Several niche players in the storage market have managed to attract venture capital investments in recent days...
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and weeks, despite the down economy.
LiveVault Corp., Marlborough, Mass., an online backup and recovery service provider, recently announced that it has secured $10 million in Series B equity financing, which brings the company through to profitability. The new funding brings the total raised by LiveVault since 2001 to $20 million.
The lure of LiveVault, according to Robert Cramer, president and CEO, is its focus on a single part of the overall storage picture.
Cramer admitted that today's economic climate is not conducive to raising cash. "Storage is a huge opportunity, and it's also a very crowded space right now," he said.
"We're very focused on one niche segment of the market," he added. "Every business today sticks a tape in a machine. We're [trying] to fully automate and eliminate that."
The LiveVault Online Backup and Recovery Service automatically backs up server data, protects it off site at a remote Iron Mountain facility, and then makes it immediately available for recovery.
LiveVault said that proceeds from this investment will be used for channel development and marketing, as well as continued investment in technology leadership and general operations.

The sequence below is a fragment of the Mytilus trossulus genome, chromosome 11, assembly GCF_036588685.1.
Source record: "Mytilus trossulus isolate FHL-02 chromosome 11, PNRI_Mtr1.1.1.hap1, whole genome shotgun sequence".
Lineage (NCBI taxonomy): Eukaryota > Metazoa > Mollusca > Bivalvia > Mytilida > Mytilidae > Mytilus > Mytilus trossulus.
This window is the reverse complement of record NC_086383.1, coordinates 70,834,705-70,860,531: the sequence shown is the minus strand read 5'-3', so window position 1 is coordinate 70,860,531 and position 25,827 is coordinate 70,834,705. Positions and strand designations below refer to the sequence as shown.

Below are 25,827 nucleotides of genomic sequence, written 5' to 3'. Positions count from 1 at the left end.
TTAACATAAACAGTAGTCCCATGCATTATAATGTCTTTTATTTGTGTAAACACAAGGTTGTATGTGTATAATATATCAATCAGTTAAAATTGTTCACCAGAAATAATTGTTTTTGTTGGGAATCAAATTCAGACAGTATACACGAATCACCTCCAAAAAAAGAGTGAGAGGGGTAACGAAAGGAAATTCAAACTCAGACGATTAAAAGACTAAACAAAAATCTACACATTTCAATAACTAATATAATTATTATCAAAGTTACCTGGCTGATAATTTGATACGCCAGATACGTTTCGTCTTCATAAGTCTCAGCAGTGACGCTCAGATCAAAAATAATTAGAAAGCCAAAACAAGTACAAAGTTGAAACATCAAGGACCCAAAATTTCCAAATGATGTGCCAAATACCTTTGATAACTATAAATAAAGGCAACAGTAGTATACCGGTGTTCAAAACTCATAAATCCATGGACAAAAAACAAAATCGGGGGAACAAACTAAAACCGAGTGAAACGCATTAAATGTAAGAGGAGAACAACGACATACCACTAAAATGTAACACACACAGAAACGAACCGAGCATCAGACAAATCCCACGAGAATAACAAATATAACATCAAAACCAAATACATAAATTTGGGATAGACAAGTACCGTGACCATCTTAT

LiveVault isn't the only niche vendor pulling in cash.
Aristos Logic Corp., a Foothill Ranch, Calif.-based maker of storage processors, bagged $20 million this week in its third round of venture capital funding. Data protection software specialist NSI Software Inc., Hoboken, N.J., garnered $15 million of its own in January. Also in January, Intransa Inc., an iSCSI storage system maker in San Jose, Calif., raised an additional $6 million.
Boulder, Colo.-based LeftHand Networks Inc., a provider of IP SAN products raised $20 million in funding, bringing the company's total equity investment to $39 million. The company said it will use its newfound funds to expand sales, support and business operations to meet market demand for its Network Storage Module (NSM) and Distributed Storage Matrix (DSM) product lines, both of which are used to build IP SANs.
Funds are flying to small storage specialists, but why?
Doug Chandler, director of the Storage and Data Management Services research program for International Data Corp., Framingham, Mass., said storage software is still getting some funding, along with some storage network technologies.
According to Chandler, the interesting thing is that LiveVault is essentially a pure services firm.
"Among other things, I think Bob Cramer is good at raising VC funds," he said. "The other is that LiveVault has a very well-thought out strategy, particularly regarding partners and indirect channel distribution. Finally, they appear to have very low costs. The software has already been developed that powers their service, and the hardware is getting cheaper and cheaper on a per-megabyte basis."
Signs of recovery in the overall storage market abound. The most recent sign of success in storage came last week, when IDC issued its quarterly report on storage systems revenues. The report showed a 12% increase in overall revenues since December 2002.
According to IDC, worldwide disk storage systems factory revenue was $5.4 billion in the fourth quarter of 2002, up 12% compared with the third quarter of 2002, with sequential growth. Revenue for the entire year was better than expected in 2002.
Let us know what you think about the story. E-mail Kevin Komiega, News Writer
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